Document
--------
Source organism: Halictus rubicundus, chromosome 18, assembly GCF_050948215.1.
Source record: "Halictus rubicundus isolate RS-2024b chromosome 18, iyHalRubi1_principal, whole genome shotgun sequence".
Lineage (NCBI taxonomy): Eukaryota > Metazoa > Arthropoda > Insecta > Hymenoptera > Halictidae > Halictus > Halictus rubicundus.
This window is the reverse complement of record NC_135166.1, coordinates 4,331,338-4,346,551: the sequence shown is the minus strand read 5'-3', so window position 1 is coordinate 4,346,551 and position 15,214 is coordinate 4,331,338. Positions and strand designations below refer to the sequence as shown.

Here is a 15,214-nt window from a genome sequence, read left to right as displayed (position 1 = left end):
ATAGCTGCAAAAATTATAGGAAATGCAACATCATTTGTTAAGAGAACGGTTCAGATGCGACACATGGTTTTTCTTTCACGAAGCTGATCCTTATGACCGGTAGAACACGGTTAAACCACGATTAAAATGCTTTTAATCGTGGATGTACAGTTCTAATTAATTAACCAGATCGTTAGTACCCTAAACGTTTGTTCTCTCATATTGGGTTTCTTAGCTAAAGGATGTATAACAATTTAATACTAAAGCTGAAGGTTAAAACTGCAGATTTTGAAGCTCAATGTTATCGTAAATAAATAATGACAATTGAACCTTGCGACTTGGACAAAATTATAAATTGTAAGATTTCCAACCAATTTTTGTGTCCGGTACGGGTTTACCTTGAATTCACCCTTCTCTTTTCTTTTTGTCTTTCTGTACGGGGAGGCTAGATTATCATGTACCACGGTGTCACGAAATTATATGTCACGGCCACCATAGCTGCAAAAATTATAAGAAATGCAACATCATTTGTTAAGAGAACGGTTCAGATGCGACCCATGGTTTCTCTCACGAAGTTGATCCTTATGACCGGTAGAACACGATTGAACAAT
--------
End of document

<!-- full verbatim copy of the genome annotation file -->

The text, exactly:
Source organism: Halictus rubicundus, chromosome 18, assembly GCF_050948215.1.
Source record: "Halictus rubicundus isolate RS-2024b chromosome 18, iyHalRubi1_principal, whole genome shotgun sequence".
Lineage (NCBI taxonomy): Eukaryota > Metazoa > Arthropoda > Insecta > Hymenoptera > Halictidae > Halictus > Halictus rubicundus.
This window is the reverse complement of record NC_135166.1, coordinates 4,331,338-4,346,551: the sequence shown is the minus strand read 5'-3', so window position 1 is coordinate 4,346,551 and position 15,214 is coordinate 4,331,338. Positions and strand designations below refer to the sequence as shown.

Here is a 15,214-nt window from a genome sequence, read left to right as displayed (position 1 = left end):
ATAGCTGCAAAAATTATAGGAAATGCAACATCATTTGTTAAGAGAACGGTTCAGATGCGACACATGGTTTTTCTTTCACGAAGCTGATCCTTATGACCGGTAGAACACGGTTAAACCACGATTAAAATGCTTTTAATCGTGGATGTACAGTTCTAATTAATTAACCAGATCGTTAGTACCCTAAACGTTTGTTCTCTCATATTGGGTTTCTTAGCTAAAGGATGTATAACAATTTAATACTAAAGCTGAAGGTTAAAACTGCAGATTTTGAAGCTCAATGTTATCGTAAATAAATAATGACAATTGAACCTTGCGACTTGGACAAAATTATAAATTGTAAGATTTCCAACCAATTTTTGTGTCCGGTACGGGTTTACCTTGAATTCACCCTTCTCTTTTCTTTTTGTCTTTCTGTACGGGGAGGCTAGATTATCATGTACCACGGTGTCACGAAATTATATGTCACGGCCACCATAGCTGCAAAAATTATAAGAAATGCAACATCATTTGTTAAGAGAACGGTTCAGATGCGACCCATGGTTTCTCTCACGAAGTTGATCCTTATGACCGGTAGAACACGATTGAACAAT